By Liz Perry, Alumni Guest Blogger
Galat Toang has seen a lot of unexpected turns in his young life. A recent Bellevue University alumnus, he now serves a pivotal role in which he mentors refugee middle and high school students and works with the Omaha Police Department Gang Unit to reach at-risk youth. Toang had no idea this is where he’d end up. “This found me,” he said.
As a child, Toang moved with his family to Des Moines, Iowa, as a refugee from South Sudan. Thanks to positive mentors and a love of basketball, he was able to avoid the dangers that sometimes come for South Sudanese refugees in America, including joining gangs. He said this happens, in part, because the children are struggling to figure out local culture while their parents work crazy hours to build a good life in the U.S.
“I could’ve gone the wrong way without mentors,” he said.
Building on this, he earned a scholarship at Grace University in Omaha. He moved to Nebraska and began playing basketball and studying at the school.
A Fork in the Road
When Grace University closed in 2018, Toang had to come up with a new plan. “Bellevue University came through,” he said.
Toang was able to complete his Bachelor of Science in Communication, without prolonging his educational career. He did this by completing his studies online. At first, he wasn’t sure if online education was for him, but it turned out to be a good experience. In particular, he enjoyed the flexibility it provided for completing coursework on his own schedule. Toang graduated in June, 2019.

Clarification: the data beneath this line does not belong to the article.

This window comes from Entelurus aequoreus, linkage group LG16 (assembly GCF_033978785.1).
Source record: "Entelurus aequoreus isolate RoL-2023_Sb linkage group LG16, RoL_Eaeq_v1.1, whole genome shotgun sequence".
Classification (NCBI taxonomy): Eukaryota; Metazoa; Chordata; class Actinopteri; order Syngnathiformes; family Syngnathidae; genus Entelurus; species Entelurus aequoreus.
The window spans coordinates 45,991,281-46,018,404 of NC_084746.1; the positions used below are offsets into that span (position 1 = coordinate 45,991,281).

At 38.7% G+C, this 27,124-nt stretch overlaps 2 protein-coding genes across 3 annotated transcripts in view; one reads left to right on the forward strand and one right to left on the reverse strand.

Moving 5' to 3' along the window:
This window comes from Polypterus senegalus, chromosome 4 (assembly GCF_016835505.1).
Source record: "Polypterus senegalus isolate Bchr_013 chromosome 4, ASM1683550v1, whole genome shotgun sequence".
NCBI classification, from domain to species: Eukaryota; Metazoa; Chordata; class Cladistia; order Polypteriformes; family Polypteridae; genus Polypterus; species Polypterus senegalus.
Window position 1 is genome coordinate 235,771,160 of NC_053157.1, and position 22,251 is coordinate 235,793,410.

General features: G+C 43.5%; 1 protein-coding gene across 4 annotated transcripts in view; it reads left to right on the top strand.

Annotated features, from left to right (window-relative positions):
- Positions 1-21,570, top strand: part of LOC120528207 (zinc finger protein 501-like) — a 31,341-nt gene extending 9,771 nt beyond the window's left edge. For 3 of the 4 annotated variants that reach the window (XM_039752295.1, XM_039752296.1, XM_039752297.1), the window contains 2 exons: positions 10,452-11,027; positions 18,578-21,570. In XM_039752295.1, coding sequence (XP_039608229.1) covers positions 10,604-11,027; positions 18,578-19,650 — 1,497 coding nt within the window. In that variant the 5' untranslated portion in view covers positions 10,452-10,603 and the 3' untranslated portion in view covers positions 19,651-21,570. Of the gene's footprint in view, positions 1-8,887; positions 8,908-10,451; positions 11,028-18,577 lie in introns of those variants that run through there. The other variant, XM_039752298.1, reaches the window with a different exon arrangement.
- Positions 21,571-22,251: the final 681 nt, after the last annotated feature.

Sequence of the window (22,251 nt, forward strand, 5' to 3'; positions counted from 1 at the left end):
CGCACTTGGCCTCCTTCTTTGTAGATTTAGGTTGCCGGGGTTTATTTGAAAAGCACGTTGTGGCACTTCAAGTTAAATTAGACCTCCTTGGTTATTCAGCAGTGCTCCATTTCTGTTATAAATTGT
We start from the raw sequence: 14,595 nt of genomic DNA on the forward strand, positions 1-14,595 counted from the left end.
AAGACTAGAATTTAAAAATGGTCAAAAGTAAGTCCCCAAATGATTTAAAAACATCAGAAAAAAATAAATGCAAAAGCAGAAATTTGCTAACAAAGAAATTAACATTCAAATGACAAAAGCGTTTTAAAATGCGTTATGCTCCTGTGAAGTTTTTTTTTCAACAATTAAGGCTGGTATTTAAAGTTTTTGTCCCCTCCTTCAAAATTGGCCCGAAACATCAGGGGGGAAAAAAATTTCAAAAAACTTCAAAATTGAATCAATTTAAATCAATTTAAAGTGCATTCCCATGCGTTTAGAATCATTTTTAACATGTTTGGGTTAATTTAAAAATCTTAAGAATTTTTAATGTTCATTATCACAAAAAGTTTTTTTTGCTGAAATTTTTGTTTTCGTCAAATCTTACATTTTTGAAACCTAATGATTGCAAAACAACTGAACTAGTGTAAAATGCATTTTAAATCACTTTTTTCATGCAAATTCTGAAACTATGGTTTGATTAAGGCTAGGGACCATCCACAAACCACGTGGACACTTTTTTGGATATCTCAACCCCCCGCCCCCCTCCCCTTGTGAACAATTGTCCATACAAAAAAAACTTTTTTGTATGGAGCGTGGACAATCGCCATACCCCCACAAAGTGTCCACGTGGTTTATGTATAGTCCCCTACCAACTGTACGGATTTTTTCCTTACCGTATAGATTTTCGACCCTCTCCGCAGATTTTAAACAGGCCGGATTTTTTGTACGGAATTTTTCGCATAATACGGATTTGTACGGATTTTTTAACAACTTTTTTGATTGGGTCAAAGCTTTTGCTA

After graduation, Toang was thinking about joining the military, but again life had another plan for him. An acquaintance thought he’d be perfect for his current role, in which he mentors kids from the Omaha South Sudanese community in their schools, and reports to the Omaha Police Department on his progress and the concerns of the local South Sudanese community. He accepted and hasn’t looked back.
Mentoring the Next Generation
Toang now spends his days helping children the way mentors helped him. “Some of these kids don’t have the opportunity to see that they could do things differently,” he said. “I’ve found a way to give back to the community.”
He works with the kids one-on-one and in small groups at schools, community organizations and detention centers, helping them work through any issues they may be facing. Though this isn’t the path he expected, his communication degree has helped him in the role.
“I’m able to communicate well, so I can help bridge the gap between a child, the parents and the school. I can help clear up any miscommunication,” he said. “The best part is seeing kids eager and wanting to learn. That leaves you knowing you’ve helped.”